2010: Re-staging the Actresses’ Franchise League
A further 55 years down the line and women in Lena’s industry still feel similar frustrations.
Samantha Bond is a British actress who directed an AFL play called Lady Geraldine’s Speech in 2010. I met with her to talk about the experience.
Samantha Bond is a British actress who directed the AFL play ‘Lady Geraldine’s Speech’ for a special showcase in 2010.
Image: Dave Benett/Getty Images for mothers2mothers
The comic conceit of the play is a group of highly successful suffragettes helping a slightly hapless younger woman (the titular Lady Geraldine) to write an anti-suffrage speech she has accidentally promised to deliver. It features an all-female cast, “which as a female actor of certain years is a thrill in itself,” Bond told me.
“It’s using humour to make your point.”
Bond showed me a quotation from the playwright Beatrice Harraden, which she felt encapsulated the voice of the piece. In it Harraden said she wished to capture, “the good temper, the courage, and the good camaraderie of the suffragettes.”
This overwhelmingly positive, comic approach to suffrage is one that struck Bond as particularly significant. “It’s using humour to make your point,” she told me. “If you want to try and persuade someone, particularly of a political [shift] within their own head, to attack is not always the best choice to make.”
Naomi Paxton (left) and Beatrice Rose (right) star in ‘Lady Geraldine’s Speech’ in 2010.
Image: Chris redgrave
In 1918 the Representation of the People Act gave property-owning women over 30 the right to vote. It was a start, but a hundred years later Bond points out that the AFL’s political manifesto is far from irrelevant.
“The shocking thing is this was over a hundred years ago,” she said. “There were women talking about issues that women in my profession are still discussing.”
“They were talking about the equality of representation in our industry,” she added, “which to this day is something which enrages me more than I can begin to explain.
“You have Dame Kristen Scott Thomas walking into an awards ceremony [BAFTAs] talking about the inequality of pay. The AFL was talking about that a hundred years ago.”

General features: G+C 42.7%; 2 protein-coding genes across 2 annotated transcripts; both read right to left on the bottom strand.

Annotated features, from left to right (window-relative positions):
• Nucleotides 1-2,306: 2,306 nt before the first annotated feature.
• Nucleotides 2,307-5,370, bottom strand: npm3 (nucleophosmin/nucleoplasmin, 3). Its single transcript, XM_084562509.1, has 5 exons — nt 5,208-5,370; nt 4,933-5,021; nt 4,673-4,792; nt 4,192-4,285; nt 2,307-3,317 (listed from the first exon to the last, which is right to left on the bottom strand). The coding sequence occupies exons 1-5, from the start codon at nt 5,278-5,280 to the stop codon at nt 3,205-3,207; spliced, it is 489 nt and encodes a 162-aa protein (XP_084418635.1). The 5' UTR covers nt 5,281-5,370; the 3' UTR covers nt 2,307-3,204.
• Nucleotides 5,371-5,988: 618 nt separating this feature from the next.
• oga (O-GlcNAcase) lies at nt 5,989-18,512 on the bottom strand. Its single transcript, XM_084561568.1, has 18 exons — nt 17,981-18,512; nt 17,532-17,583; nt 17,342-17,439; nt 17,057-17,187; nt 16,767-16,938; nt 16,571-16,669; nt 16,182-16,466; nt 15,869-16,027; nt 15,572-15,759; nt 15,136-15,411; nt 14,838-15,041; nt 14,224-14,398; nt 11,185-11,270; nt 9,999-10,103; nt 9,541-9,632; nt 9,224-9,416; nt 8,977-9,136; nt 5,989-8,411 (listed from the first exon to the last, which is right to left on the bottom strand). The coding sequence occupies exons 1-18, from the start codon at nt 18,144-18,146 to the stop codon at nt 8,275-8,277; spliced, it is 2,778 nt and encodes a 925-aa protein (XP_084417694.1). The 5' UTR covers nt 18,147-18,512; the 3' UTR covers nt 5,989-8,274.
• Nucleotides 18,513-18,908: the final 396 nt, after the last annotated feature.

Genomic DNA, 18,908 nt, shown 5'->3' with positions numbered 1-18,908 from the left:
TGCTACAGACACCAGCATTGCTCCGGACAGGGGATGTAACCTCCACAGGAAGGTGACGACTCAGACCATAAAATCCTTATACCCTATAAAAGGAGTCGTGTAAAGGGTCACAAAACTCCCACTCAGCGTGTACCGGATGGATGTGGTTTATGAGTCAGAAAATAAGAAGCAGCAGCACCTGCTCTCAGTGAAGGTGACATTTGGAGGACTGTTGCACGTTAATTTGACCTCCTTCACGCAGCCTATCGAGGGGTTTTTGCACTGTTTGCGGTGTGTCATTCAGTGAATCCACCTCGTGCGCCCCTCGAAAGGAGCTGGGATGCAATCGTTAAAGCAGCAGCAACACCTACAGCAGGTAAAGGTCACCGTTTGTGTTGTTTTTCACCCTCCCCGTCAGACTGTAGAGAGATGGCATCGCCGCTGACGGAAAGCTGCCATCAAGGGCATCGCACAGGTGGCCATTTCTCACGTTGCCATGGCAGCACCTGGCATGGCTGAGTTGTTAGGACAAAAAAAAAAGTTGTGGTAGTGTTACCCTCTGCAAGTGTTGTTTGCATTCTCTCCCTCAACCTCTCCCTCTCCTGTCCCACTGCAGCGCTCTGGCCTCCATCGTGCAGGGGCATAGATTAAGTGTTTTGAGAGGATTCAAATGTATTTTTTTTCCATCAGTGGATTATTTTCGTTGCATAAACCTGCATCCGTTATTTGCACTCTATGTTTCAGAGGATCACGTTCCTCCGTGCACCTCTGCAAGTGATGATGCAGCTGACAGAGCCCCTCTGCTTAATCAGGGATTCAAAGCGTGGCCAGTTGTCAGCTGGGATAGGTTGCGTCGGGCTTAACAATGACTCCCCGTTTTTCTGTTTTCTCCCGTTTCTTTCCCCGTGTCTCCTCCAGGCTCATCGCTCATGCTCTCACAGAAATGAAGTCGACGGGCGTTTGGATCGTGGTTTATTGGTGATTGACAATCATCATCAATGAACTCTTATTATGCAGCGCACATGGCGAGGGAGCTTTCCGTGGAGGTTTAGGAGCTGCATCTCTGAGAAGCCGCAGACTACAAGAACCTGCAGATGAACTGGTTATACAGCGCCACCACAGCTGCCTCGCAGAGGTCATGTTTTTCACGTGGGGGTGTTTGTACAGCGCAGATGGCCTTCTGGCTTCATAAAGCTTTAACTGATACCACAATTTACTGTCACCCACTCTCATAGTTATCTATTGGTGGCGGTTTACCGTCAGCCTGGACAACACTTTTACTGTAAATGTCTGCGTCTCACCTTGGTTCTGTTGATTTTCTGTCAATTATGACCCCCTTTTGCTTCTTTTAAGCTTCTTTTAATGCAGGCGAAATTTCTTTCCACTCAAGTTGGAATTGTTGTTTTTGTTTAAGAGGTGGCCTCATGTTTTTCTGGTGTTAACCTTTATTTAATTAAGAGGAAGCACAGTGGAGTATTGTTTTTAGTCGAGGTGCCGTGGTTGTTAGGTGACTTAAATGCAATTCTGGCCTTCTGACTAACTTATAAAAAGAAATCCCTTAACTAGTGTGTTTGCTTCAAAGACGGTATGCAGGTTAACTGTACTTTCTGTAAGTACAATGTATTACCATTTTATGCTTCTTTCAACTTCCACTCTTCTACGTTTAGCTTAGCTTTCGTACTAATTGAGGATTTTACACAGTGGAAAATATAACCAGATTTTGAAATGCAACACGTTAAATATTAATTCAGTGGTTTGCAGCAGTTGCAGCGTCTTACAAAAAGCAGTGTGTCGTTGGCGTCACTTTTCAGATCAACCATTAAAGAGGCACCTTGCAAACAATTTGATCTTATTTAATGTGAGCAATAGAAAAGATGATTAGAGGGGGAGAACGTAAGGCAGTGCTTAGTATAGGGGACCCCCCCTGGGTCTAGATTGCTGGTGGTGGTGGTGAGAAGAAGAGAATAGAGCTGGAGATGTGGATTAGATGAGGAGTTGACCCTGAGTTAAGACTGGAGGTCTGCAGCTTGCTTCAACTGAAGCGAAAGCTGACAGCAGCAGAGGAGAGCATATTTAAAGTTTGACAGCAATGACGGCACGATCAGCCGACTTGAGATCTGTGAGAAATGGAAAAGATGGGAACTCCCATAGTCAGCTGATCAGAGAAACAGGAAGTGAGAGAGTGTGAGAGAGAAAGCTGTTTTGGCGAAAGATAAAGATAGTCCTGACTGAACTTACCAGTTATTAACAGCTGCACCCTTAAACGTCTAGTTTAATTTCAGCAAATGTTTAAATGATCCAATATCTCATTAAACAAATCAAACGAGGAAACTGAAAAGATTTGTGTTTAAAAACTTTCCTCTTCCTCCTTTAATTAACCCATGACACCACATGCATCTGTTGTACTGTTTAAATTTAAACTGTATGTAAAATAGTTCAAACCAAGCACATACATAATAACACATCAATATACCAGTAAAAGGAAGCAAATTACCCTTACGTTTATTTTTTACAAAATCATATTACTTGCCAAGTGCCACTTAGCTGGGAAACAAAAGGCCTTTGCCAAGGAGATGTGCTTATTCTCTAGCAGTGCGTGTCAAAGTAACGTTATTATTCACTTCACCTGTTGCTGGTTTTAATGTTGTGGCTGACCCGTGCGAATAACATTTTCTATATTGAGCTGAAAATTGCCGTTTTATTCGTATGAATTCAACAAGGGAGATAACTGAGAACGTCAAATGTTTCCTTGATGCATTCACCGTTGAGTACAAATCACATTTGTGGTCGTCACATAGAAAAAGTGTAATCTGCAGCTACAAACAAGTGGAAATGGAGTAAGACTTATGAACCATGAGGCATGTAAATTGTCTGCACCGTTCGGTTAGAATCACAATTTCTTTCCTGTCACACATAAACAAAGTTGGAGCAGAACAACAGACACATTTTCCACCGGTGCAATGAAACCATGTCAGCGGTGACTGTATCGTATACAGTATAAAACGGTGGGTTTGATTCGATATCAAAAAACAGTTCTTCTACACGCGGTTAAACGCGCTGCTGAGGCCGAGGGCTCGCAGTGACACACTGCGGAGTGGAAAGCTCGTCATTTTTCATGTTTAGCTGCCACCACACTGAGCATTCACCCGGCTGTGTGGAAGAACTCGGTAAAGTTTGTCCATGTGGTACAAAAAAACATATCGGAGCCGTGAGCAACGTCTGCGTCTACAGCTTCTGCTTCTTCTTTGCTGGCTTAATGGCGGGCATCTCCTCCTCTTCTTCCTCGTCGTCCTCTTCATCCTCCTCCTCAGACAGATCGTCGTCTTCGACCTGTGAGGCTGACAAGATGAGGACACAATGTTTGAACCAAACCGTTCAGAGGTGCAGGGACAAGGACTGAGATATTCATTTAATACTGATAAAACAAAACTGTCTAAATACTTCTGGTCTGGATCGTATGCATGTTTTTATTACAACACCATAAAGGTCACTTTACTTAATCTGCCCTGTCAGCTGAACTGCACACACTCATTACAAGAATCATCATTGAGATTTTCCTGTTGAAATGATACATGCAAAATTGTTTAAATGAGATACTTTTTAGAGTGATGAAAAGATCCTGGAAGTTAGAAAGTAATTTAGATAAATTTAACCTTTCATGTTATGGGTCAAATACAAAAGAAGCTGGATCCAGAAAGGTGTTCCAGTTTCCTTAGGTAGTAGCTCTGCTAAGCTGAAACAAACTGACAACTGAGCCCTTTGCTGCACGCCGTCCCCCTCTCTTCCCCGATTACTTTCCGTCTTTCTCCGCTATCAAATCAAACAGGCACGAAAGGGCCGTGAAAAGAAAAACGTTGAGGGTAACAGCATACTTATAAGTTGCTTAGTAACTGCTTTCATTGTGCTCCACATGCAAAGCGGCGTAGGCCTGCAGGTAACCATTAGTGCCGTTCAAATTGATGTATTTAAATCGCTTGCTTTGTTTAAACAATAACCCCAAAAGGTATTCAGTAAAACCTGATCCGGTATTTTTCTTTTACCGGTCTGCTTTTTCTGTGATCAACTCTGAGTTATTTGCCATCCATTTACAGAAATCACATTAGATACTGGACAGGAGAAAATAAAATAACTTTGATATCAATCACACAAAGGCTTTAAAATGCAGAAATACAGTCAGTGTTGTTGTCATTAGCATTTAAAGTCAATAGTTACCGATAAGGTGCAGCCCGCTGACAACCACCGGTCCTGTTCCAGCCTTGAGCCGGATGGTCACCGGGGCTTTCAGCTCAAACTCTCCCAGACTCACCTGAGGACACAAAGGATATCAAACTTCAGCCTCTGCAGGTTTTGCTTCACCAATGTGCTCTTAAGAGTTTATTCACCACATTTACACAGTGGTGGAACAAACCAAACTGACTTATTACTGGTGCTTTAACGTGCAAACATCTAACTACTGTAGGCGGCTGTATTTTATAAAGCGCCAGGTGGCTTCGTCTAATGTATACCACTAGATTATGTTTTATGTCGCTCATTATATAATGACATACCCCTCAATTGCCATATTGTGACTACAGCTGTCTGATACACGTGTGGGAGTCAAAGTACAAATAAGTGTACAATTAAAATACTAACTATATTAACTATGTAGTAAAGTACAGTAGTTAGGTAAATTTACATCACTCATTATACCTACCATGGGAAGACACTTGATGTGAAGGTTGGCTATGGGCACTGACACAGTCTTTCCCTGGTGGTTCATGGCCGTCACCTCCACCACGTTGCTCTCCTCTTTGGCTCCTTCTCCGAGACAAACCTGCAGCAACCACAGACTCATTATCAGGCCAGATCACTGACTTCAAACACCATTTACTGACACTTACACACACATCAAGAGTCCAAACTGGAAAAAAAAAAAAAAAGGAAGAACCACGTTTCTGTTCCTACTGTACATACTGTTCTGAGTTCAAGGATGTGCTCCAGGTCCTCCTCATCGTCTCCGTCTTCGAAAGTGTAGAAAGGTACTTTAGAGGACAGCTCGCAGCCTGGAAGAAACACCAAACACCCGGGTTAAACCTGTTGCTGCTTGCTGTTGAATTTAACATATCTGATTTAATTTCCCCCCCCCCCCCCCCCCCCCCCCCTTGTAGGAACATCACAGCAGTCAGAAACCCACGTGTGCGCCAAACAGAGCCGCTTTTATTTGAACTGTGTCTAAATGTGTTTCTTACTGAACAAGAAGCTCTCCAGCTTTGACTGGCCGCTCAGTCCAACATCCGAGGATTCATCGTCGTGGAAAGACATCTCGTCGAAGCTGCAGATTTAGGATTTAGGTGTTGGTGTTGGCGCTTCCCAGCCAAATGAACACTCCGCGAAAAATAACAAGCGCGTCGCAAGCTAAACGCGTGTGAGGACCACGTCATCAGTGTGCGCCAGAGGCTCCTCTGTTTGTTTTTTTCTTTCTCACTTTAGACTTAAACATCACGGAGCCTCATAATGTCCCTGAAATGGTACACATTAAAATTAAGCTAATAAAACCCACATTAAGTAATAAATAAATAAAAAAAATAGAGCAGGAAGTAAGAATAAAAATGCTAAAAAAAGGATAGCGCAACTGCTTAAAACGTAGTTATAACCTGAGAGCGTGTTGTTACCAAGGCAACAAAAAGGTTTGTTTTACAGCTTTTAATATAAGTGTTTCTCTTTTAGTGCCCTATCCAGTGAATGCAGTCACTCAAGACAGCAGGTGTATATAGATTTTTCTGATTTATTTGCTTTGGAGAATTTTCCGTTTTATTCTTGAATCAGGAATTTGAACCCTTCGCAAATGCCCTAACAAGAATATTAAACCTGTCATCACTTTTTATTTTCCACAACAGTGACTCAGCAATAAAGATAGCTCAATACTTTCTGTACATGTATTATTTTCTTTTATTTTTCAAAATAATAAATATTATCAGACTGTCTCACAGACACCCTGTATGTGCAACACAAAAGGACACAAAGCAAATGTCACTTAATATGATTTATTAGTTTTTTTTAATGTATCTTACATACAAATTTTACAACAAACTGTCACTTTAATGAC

2017: progress is not a straight line
It was disheartening to see such striking similarities between what makes Samantha Bond angry now and that which enraged Lena.
“1917 marked the peak for female representation in film.”
According to data analysis by the British Film Institute (BFI) 1917 marked the peak for female representation in film, a full year before women in Britain could vote.
Women made up 41% of combined casts in 1917, as opposed to 30% in 2017. The First World War may have had a major impact on this — both in the number of films being produced and the men available to work on them — but looking at the gender mix in more recent decades, the number of roles for women has seriously plateaued.
“Since the end of the Second World War there have been no sustained gains in the percentage of cast members who are women in UK films,” the analysis concludes. “Instead, this percentage has fluctuated between 25% and 36%, and in 2017 sat at 30%.”
Female representation in British film crews has seen a more consistent increase over the century, rising from women making up 3% of crew in 1913 to 34% in 2017. While this is undoubtedly an improvement, it still leaves a lot to be desired, especially in departments like photography and sound, where the percentage of credits filled by women has never risen above 10%.
2018: Where do we go from here?
Now voices similar to those of Lena and her comrades are being raised again. The domino effect of the Harvey Weinstein scandal has been wide-reaching, and the equality manifestos of organisations like Time’s Up and 50/50by2020 are a sadly familiar tune.
Looking back over the history I was despondent. The AFL clearly had been significant, championing the cause and forging career paths for extraordinary women in entertainment, giving them their shot at seniority so badly needed for any group to thrive in an industry. But for what?
The day after I made up my mind to write this article, Lena’s voice was featured on BBC Radio Four’s Today Programme, in honour of the 100th anniversary of women getting the vote. I had never actually heard her voice before; it was cut-glass enough to shave a window and a little tremulous, so must have been her speaking in her old age. Nonetheless, it came through loud and clear.
Her voice has not faded. It is chosen and listened to, for whatever that’s worth. She said on her 90th birthday that “women have to go on struggling,” and they will. There will be men to aid them, as there were in 1909.
This is a moment when the industry can make the message stick, to cement the legacy of the AFL with actual demographic change. Frances McDormand suggested inclusion riders in her Oscar speech — and while positive discrimination can feel like pandering to some, the data seems to suggest that waiting for the industry to catch up with the times is too complacent to work.
Lena’s voice reaching down the centuries is nice, but Lena didn’t want nice. She wanted women to lead, and they can.